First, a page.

Gestational Surrogacy: Path to Parenthood
Unique laws in Illinois make surrogacy a viable and realistic route to parenthood.
Gestational surrogacy isn’t just for celebrities like Sarah Jessica Parker, Angela Bassett and Elton John. It’s estimated that each year, 1,400 babies are born via gestational surrogates in the U.S. Through in vitro fertilization (IVF), a gestational surrogate can carry the biological child of a couple who each provide their genetic material. Women with a medical condition that prohibits them from carrying a child can realize their dream of motherhood with the help of gestational surrogates.
Katie O’Brien is one Chicago-area woman actively pursuing her dream of motherhood with the help of a surrogate. After three failed IVF cycles, her doctor suggested gestational surrogacy to Ms. O’Brien and her husband, Greg. With the help of a surrogacy agency, the couple found a gestational surrogate with whom they immediately felt very comfortable.
Illinois has what many consider the most pro-gestational surrogacy law in the country. The legislature passed the Illinois Gestational Surrogacy Act in 2005, which provides consistent standards and procedural safeguards for all parties involved in the gestational surrogacy – both the gestational surrogate and the person or couple on behalf of whom she’s carrying the child (referred to as “intended parents”). For intended parents, the Act provides reassurance that their legal rights as parents are protected.
Many states and many other countries actually prohibit surrogacy. In Michigan, it’s a felony to enter into or assist anyone in entering into a surrogacy agreement. Indiana denies the enforcement of surrogacy agreements and New York law declares surrogacy to be contrary to its public policy. Other states have no law discussing surrogacy, so it’s unknown whether intended parents’ rights are protected. Without a clear law, there’s a risk that intended parents may not be protected if a surrogate refuses to relinquish the child.
On the contrary, in Illinois, if the law’s requirements are met, the intended parents are immediately considered the child’s legal parents and sole custodians at the birth of the child. The intended parents, not the surrogate, are named on the birth certificate. Some other states require that the surrogate (and, if she’s married, her spouse) be listed on the initial birth certificate and the intended parents adopt the baby, even though they are the biological parents.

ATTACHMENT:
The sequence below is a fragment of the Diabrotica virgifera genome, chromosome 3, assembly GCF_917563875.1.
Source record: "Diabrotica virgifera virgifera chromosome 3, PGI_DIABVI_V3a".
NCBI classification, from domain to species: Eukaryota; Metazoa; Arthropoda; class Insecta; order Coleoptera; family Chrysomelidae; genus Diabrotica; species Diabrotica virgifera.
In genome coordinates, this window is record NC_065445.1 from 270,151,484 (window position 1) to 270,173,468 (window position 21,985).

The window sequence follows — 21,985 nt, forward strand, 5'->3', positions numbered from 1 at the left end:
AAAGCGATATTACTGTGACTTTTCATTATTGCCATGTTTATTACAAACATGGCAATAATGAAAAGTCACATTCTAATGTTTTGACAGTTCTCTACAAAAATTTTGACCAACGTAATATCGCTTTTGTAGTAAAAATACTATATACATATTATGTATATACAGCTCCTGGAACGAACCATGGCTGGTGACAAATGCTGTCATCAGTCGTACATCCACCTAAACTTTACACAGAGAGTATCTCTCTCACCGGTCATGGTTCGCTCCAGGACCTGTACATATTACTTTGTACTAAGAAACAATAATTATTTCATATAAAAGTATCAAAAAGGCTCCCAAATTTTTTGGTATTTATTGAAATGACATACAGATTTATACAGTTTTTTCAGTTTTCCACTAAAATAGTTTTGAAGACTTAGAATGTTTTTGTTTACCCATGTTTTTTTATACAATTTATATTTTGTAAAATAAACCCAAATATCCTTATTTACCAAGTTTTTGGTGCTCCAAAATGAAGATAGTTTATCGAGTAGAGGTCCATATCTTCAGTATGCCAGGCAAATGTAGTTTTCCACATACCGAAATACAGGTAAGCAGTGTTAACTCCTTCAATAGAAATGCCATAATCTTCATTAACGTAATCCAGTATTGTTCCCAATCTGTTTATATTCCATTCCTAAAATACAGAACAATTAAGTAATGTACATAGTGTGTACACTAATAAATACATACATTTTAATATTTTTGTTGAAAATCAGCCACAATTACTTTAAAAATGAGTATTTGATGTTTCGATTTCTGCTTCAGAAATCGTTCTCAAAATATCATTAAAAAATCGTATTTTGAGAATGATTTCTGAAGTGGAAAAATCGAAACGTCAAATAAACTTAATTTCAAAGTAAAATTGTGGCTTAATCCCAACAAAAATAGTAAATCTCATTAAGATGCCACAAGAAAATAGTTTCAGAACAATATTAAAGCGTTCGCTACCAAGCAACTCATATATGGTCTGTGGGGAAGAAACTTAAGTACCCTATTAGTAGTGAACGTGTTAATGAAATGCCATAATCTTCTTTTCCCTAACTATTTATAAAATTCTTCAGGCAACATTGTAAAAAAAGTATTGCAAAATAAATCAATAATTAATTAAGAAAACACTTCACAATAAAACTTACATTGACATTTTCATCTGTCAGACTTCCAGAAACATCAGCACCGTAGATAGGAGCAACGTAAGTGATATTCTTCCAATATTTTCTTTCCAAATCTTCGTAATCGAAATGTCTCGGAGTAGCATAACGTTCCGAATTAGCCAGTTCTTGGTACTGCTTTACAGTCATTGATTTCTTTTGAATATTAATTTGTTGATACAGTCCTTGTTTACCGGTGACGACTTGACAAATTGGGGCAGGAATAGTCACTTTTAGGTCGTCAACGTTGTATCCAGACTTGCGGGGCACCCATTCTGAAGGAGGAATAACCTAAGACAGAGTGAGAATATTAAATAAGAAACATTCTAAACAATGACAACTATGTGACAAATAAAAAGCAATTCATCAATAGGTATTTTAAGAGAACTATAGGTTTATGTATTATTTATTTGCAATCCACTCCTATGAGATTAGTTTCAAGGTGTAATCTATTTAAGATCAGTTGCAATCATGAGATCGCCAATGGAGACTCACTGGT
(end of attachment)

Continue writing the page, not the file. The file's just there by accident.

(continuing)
Illinois law applies if the birth occurs in Illinois. There is no residency requirement, so intended parents and surrogates need not be Illinois residents. At least one of the intended parents must contribute one of the gametes that results in the pre-embryo to be transferred to the surrogate. Intended parents must have a medical need for the surrogacy, as confirmed by a licensed physician. Further, intended parents and surrogates must complete a mental health evaluation and are also required to consult with independent legal counsel regarding the terms of the surrogacy contract. The requirement to consult with independent legal counsel means that the same attorney may not represent both the intended parents and the surrogate. This helps ensure that all parties to the surrogacy understand and agree to its terms.
A variety of medical reasons may necessitate surrogacy. Angeline Beltsos, MD, of Fertility Centers of Illinois, notes that reasons for surrogacy can include uterine fibroids and medication that cannot be discontinued but that could cause birth defects. Other reasons include genetic and immune disorders, says Ilan Kur-Taspa, MD, a Chicago reproductive medicine physician.
Gestational surrogacy can be an expensive process, with costs usually falling within the $60,000 to $100,000 range. The variance in cost depends upon which expenses are necessary in each particular arrangement. If intended parents use an agency to find a surrogate, they’ll pay the agency a fee. And while money isn’t the primary reason surrogates carry babies for others, they are usually compensated. Other expenses include medical, legal, insurance and escrow management fees. The Act requires that the surrogate has a health insurance policy that covers major medical expenses through the pregnancy and eight weeks afterwards. Intended parents may purchase the insurance if the surrogate does not have a policy.
The journey to motherhood can be full of unexpected blessings. Mr. and Ms. O’Brien say that their surrogate and her husband are people they would have had as friends even if she were not carrying their biological child. Illinois law provides a remarkable avenue for people to realize their dream of parenthood.